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Book Reviews   |    
PTSD and Mild Traumatic Brain Injury

edited by Jennifer J. Vasterling,, Ph.D., Richard A. Bryant,, Ph.D., and Terence M. Keane, Ph.D.; New York, Guilford Press, 2012, 308 pages, $60

Reviewed by Jacob C. Holzer, M.D.
Psychiatric Services 2012; doi: 10.1176/appi.ps.631013
View Author and Article Information

Dr. Holzer is inpatient medical director of the Pocasset Mental Health Center, Massachusetts Department of Mental Health, and is on the clinical staff of Massachusetts General Hospital, Pocasset.

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The text PTSD and Mild Traumatic Brain Injury, edited by Jennifer J. Vasterling and colleagues, is a well-written, informative review of a complex, but unfortunately increasingly common, clinical condition. The editors and contributors represent a broad array of clinical and academic leaders in the fields of posttraumatic stress disorder (PTSD) and traumatic brain injury (TBI), many of whom work in military settings, including Veterans Affairs medical centers.

The text, comprising 14 chapters across five sections, covers clinical presentations, mechanisms, associated conditions, and clinical management. The Clinical Presentations and Mechanisms section reviews the underpinnings and clinical expressions of PTSD and mild TBI, both individually and in combination. A chapter on mild TBI reviews definitions, the mechanics of injury, cellular and chemical neuropathology, and neuroimaging. A chapter on poor outcome in mild TBI provides an analysis of the complex factors that have an impact on brain injury, examining the issue from a combined biological, psychological, and social perspective. The later chapters in this section review clinical and neurobiological aspects of PTSD, how they integrate and change in the presence of mild TBI, and their impact on cognition in combined PTSD and mild TBI.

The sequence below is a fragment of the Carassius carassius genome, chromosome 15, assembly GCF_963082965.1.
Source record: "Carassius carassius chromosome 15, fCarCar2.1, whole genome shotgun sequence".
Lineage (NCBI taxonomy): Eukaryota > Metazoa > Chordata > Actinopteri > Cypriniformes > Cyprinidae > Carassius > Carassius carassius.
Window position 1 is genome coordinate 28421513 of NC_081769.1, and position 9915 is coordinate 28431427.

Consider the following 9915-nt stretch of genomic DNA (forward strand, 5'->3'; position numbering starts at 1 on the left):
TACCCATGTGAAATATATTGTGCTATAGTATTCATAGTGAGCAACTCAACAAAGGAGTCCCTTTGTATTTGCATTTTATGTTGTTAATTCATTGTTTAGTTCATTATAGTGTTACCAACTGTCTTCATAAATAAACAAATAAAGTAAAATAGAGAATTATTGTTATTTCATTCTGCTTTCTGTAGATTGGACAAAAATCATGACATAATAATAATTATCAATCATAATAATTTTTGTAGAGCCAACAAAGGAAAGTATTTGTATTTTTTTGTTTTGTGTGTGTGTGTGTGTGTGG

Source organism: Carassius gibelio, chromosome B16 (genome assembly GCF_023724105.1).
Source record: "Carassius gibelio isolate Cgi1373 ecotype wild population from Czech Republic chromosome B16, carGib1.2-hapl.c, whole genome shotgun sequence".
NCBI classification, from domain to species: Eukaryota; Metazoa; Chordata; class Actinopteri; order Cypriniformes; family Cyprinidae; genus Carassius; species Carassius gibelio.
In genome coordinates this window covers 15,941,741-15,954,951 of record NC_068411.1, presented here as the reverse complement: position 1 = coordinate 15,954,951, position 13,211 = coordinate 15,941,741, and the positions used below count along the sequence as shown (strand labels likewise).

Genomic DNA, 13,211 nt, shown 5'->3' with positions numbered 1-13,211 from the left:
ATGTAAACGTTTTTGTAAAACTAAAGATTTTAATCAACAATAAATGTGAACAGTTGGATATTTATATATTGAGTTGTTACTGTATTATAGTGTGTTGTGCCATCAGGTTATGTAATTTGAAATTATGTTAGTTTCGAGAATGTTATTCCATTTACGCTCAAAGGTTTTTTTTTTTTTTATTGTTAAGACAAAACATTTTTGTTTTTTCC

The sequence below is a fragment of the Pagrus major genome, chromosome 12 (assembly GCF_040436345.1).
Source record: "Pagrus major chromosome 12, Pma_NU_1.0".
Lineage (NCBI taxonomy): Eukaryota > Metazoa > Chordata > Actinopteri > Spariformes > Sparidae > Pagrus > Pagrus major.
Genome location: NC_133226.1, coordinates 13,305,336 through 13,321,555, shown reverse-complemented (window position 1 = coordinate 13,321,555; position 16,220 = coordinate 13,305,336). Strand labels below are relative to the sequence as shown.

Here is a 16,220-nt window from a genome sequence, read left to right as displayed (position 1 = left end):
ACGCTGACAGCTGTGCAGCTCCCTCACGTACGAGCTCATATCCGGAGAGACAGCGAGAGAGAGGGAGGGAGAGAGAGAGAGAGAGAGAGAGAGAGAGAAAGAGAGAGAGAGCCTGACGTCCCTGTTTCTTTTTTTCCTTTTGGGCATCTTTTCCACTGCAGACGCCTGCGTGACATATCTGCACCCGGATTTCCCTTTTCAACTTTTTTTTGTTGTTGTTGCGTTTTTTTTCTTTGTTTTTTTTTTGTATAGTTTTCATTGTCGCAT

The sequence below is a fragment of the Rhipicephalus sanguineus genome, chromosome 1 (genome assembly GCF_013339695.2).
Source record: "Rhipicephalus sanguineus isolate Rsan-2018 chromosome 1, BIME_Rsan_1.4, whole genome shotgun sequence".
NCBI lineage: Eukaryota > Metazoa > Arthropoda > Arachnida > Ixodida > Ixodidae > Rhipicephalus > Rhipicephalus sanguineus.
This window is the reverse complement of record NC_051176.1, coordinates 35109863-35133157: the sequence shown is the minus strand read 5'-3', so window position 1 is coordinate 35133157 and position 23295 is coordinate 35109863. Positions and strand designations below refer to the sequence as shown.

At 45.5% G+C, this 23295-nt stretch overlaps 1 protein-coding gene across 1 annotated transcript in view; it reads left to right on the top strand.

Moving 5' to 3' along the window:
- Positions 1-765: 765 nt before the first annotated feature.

The combination of PTSD and mild TBI can occur in different settings, including combat, car crashes, and assaults. In the context of the past decade’s tempo of military engagements and increasing levels of violence in society, the combination is a growing concern, involving military personnel, veterans, and civilians. There are numerous comorbid conditions that can present with PTSD and mild TBI, including other anxiety symptoms, mood disorder, cognitive deficits, and sleep disturbance, along with substance abuse and pain issues. The latter two comorbid conditions are reviewed in detail in the text in separate chapters.

A longer section in the last half of the text reviews clinical management. A chapter on assessment reviews clinical evaluation, history, and treatment approach to PTSD and mild TBI individually and in combination, along with assessment of functioning and recovery. One important chapter in relation to forensic psychiatry, “Assessment in Contexts That Threaten Response Validity,” examines underlying motives that may exaggerate symptoms or reduce effort; it provides relevant strategies to improve the accuracy of the assessment process. The latter chapters provide excellent reviews of several treatment strategies for mild TBI and combined PTSD and mild TBI. The text concludes with more focused reviews of the impact of PTSD and mild TBI on service delivery in the military and on health care costs.

I found this text useful in a number of ways. It is readable and addresses a complex and growing clinical problem. The chapters cover an array of topics, including epidemiology, neurobiology, imaging, biopsychosocial models, cognition, comorbidity, evaluation and assessment, forensic issues, and treatment interventions. Each chapter provides a manageable number of pages to review, yet the content is sufficiently detailed and supported by numerous references. The text provides a broad review of mild TBI and PTSD and provides background in specific areas related to topics in teaching and research. I would recommend this text without reservation for use in clinical and academic settings.

The reviewer reports no competing interests.




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